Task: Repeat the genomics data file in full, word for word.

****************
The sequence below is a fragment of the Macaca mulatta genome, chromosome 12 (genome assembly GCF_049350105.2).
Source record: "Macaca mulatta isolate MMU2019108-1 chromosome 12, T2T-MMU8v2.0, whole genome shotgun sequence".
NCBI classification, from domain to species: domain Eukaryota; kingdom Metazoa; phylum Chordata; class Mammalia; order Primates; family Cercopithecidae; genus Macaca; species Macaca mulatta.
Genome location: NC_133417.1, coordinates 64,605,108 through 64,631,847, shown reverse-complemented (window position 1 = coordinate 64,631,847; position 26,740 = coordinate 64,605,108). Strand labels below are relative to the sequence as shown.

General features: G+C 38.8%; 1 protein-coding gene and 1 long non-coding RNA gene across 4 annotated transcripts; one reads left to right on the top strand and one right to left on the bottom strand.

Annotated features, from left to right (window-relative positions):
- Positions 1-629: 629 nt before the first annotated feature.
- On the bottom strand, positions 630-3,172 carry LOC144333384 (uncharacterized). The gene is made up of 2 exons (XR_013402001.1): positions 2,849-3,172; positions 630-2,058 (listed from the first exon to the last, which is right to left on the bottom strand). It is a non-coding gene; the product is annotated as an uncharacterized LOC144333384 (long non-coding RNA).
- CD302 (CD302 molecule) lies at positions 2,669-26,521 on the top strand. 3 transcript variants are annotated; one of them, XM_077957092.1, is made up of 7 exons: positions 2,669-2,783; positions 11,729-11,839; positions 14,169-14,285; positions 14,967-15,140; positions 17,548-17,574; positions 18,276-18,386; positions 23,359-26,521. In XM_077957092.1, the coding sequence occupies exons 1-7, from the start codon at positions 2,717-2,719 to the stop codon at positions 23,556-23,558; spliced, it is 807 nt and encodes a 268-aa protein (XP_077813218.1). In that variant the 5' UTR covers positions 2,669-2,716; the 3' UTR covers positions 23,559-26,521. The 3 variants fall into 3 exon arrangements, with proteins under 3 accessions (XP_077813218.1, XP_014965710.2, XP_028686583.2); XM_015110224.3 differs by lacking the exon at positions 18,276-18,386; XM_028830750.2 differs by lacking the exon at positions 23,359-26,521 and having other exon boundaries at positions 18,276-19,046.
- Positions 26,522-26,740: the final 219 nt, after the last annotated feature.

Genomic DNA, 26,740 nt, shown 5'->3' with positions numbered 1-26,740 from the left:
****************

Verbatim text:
The sequence below is a fragment of the Macaca mulatta genome, chromosome 12 (genome assembly GCF_049350105.2).
Source record: "Macaca mulatta isolate MMU2019108-1 chromosome 12, T2T-MMU8v2.0, whole genome shotgun sequence".
NCBI classification, from domain to species: domain Eukaryota; kingdom Metazoa; phylum Chordata; class Mammalia; order Primates; family Cercopithecidae; genus Macaca; species Macaca mulatta.
Genome location: NC_133417.1, coordinates 64,605,108 through 64,631,847, shown reverse-complemented (window position 1 = coordinate 64,631,847; position 26,740 = coordinate 64,605,108). Strand labels below are relative to the sequence as shown.

General features: G+C 38.8%; 1 protein-coding gene and 1 long non-coding RNA gene across 4 annotated transcripts; one reads left to right on the top strand and one right to left on the bottom strand.

Annotated features, from left to right (window-relative positions):
- Positions 1-629: 629 nt before the first annotated feature.
- On the bottom strand, positions 630-3,172 carry LOC144333384 (uncharacterized). The gene is made up of 2 exons (XR_013402001.1): positions 2,849-3,172; positions 630-2,058 (listed from the first exon to the last, which is right to left on the bottom strand). It is a non-coding gene; the product is annotated as an uncharacterized LOC144333384 (long non-coding RNA).
- CD302 (CD302 molecule) lies at positions 2,669-26,521 on the top strand. 3 transcript variants are annotated; one of them, XM_077957092.1, is made up of 7 exons: positions 2,669-2,783; positions 11,729-11,839; positions 14,169-14,285; positions 14,967-15,140; positions 17,548-17,574; positions 18,276-18,386; positions 23,359-26,521. In XM_077957092.1, the coding sequence occupies exons 1-7, from the start codon at positions 2,717-2,719 to the stop codon at positions 23,556-23,558; spliced, it is 807 nt and encodes a 268-aa protein (XP_077813218.1). In that variant the 5' UTR covers positions 2,669-2,716; the 3' UTR covers positions 23,559-26,521. The 3 variants fall into 3 exon arrangements, with proteins under 3 accessions (XP_077813218.1, XP_014965710.2, XP_028686583.2); XM_015110224.3 differs by lacking the exon at positions 18,276-18,386; XM_028830750.2 differs by lacking the exon at positions 23,359-26,521 and having other exon boundaries at positions 18,276-19,046.
- Positions 26,522-26,740: the final 219 nt, after the last annotated feature.

Genomic DNA, 26,740 nt, shown 5'->3' with positions numbered 1-26,740 from the left: